A Toei documentary exploration of "Turkish baths". The film features toruko-wanderer Meika Seri employing herself in the country’s many brothels in a fictional frame story into which documentary footage and interviews with real pros are inserted. Shingo Yamashiro narrates, Tsusai Sugawara pops up, and there’s footage of foreign prostitutes and a visit to a women’s toruko with male workers. The most obscure thing we learn: 90% toruko girls own a pet because they are lonely! Some of the lengthy footage with bubble specialist sex workers doing their thing is also interesting, though marred by tons of fogging, and this being an exploitation doc you can never be quite sure what’s staged and to what extent. The structure works pretty well anyway, with real footage balanced with a fictional road movie drama and not too many boring moments. A bit better than Sadao Nakajima’s similar pictures from a few years earlier. Note: Turkish baths were re-named into Soaplands in the 80s after the Turks took offense. The younger Japanese are no longer familiar with the term “toruko”.



    The Day of No Return (Kaerazaru hibi) (帰らざる日々) (Japan, 1978) [DVD] - 3/5
    A young man (Toshiyuki Nagashima) returns to his hometown and recalls his youth, including an unlikely friendship with a brutish bully (Jun Etô), and a girl (Kahori Takeda from Pink Hip Girl) whose father (Atsuo Nakamura in a Yoshio Harada role) was a yakuza. Told in parallel in 1978 and 1972 with plenty of period detail. Another good, though not exceptional film by Japan's top youth film director of the 70s, Toshiya Fujita. He's ironically best known abroad for his most atypical film, Lady Snowblood. Perhaps that makes sense though, as revenge films travel better, and serious youth dramas are a genre the Japanese are for some reason much more comfortable with than the rest of the world.

    Prey (餌食) (Japan, 1979) – 4/5
    Yuya Uchida x Koji Wakamatsu x Reggae. Uchida is a pot smoking ex-rocker back from the States. He hooks up with a small community of ex political radical, a bozo zoku style lone youngster and a teenage girl while growing increasingly concerned about the heroine trade conducted by gangsters in the show biz back-stage. A little more laidback than your average Wakamatsu fair, with an amazing non-stop reggae soundtrack and no graphic sex. Not the director at his most intense, yet unmistakably Wakamatsu all the way to the ending where Uchida goes postal in bright daylight and starts shooting random people on the street.



    Shanghai Rhapsody (上海バンスキング) (Japan, 1984) [35mm] - 3/5
    Enjoyable but overlong Shanghai musical set in the 30s and 40s. With Fukasaku's usual frantic pacing I was quite enjoying the film until at 45 minutes I realized there's still two thirds to go (most directors would’ve taken 80 minutes to get that far). Plenty of singing and dancing in night club context, a gwailo gangster speaking English and Japanese in the same sentence, and a brief, hysterical Etsuko Shihomi karate scene (she has the film’s biggest supporting role as Chinese girl marrying a Japanese musician). For a while I though the film was drawing a naive depiction of Japanese-Chinese co-living until I realized the war just hadn't started yet. When it does, it’s Japanese soldiers executing children on the streets. Not what the target audiences expected perhaps, but this wouldn't be a Fukasaku film without that kind of brutal honesty.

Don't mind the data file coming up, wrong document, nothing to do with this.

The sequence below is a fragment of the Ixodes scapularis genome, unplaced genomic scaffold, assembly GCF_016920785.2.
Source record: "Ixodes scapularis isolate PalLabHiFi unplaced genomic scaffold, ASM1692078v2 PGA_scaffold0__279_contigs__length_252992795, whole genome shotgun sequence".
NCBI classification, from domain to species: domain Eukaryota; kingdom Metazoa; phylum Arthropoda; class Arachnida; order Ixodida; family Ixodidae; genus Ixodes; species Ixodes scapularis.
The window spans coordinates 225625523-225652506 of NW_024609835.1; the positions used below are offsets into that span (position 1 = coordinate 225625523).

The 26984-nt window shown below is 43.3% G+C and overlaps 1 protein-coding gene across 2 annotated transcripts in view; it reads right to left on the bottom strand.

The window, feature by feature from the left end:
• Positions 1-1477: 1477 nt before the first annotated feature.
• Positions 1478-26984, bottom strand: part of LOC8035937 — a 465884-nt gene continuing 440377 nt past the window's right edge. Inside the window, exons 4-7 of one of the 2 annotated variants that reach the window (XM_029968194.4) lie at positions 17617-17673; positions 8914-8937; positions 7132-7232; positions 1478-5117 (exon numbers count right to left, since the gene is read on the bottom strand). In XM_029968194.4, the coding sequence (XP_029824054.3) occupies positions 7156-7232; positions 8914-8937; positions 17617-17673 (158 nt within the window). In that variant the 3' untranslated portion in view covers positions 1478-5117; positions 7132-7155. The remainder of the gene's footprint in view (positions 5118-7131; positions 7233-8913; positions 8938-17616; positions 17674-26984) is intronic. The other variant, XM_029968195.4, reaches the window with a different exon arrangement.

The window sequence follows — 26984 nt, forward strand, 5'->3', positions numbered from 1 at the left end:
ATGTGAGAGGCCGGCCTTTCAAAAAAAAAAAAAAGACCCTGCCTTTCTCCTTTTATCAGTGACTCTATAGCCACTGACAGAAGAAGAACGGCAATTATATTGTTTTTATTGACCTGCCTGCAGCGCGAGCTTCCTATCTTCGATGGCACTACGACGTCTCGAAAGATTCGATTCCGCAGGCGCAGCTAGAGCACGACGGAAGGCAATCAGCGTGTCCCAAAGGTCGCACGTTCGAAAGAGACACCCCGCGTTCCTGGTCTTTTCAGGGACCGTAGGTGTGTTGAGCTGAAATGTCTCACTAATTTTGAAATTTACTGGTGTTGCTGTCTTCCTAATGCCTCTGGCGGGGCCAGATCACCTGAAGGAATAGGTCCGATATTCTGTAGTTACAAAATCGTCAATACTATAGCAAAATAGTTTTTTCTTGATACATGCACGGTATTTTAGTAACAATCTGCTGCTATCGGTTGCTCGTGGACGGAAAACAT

Big Magnum Kuroiwa Sensei (ビッグ・マグナム黒岩先生) (Japan, 1985) [DVD] – 3/5
    “Violence education is my motto”, explains one of the new teachers at the School without Honor and Humanity, an institution full of delinquents, neo nazis and girls flashing their breasts (imported Nikkatsu actresses, I believe). And by "violence education" he means using violence in education. But the real badass in the school is the other newcomer, Kuroiwa sensei, a harmless looking old man who is actually a secret agent armed to the teeth, sent by the Board of Education! A relatively insane Kazuhiko Yamaguchi high school action comedy runs out of bullets at the end when the educational Rambo has to clear the school of bad boys without actually killing anyone. Lame. It's because the film was a family friendly mainstream comedy manga adaptation, released just prior to the 80s high school action boom (Be-bop High School and Sukeban Deka followed soon). It's still a good bit of fun, though.



    Railroad Man (鉄道員) (Japan, 1999) [VoD] - 1/5
    Old man devoted his life to work instead of family and spends most of the movie seeing b&w and sepia toned flashbacks. Popular Takakura movie could just as well have been women's sappy TV drama because nothing sets it apart from those other than the occasional widescreen landscape shot. Shinobu Otake's wife character so exceedingly tailor made for female TV audiences that any other viewer's head is likely to explode à la Scanners.